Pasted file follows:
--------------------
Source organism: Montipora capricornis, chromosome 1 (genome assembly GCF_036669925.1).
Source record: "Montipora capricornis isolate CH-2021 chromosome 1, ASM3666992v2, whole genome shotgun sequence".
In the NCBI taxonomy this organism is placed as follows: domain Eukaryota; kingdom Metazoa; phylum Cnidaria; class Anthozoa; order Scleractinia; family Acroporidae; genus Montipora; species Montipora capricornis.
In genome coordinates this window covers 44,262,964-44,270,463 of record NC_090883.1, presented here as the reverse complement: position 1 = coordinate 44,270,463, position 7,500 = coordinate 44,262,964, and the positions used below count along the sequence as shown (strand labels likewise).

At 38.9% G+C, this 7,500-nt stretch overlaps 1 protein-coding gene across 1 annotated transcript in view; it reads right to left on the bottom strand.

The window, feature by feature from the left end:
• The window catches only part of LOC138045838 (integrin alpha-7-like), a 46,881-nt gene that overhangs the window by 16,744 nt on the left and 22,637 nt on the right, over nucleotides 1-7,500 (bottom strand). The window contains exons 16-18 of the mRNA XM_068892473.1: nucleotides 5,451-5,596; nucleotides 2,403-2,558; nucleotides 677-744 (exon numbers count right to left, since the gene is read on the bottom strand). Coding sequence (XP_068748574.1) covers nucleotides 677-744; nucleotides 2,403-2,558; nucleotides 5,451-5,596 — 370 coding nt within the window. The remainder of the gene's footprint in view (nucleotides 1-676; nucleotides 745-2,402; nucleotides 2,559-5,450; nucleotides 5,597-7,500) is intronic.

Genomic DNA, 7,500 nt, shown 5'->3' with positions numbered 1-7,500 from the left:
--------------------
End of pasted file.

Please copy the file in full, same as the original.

Source organism: Montipora capricornis, chromosome 1 (genome assembly GCF_036669925.1).
Source record: "Montipora capricornis isolate CH-2021 chromosome 1, ASM3666992v2, whole genome shotgun sequence".
In the NCBI taxonomy this organism is placed as follows: domain Eukaryota; kingdom Metazoa; phylum Cnidaria; class Anthozoa; order Scleractinia; family Acroporidae; genus Montipora; species Montipora capricornis.
In genome coordinates this window covers 44,262,964-44,270,463 of record NC_090883.1, presented here as the reverse complement: position 1 = coordinate 44,270,463, position 7,500 = coordinate 44,262,964, and the positions used below count along the sequence as shown (strand labels likewise).

At 38.9% G+C, this 7,500-nt stretch overlaps 1 protein-coding gene across 1 annotated transcript in view; it reads right to left on the bottom strand.

The window, feature by feature from the left end:
• The window catches only part of LOC138045838 (integrin alpha-7-like), a 46,881-nt gene that overhangs the window by 16,744 nt on the left and 22,637 nt on the right, over nucleotides 1-7,500 (bottom strand). The window contains exons 16-18 of the mRNA XM_068892473.1: nucleotides 5,451-5,596; nucleotides 2,403-2,558; nucleotides 677-744 (exon numbers count right to left, since the gene is read on the bottom strand). Coding sequence (XP_068748574.1) covers nucleotides 677-744; nucleotides 2,403-2,558; nucleotides 5,451-5,596 — 370 coding nt within the window. The remainder of the gene's footprint in view (nucleotides 1-676; nucleotides 745-2,402; nucleotides 2,559-5,450; nucleotides 5,597-7,500) is intronic.

Genomic DNA, 7,500 nt, shown 5'->3' with positions numbered 1-7,500 from the left: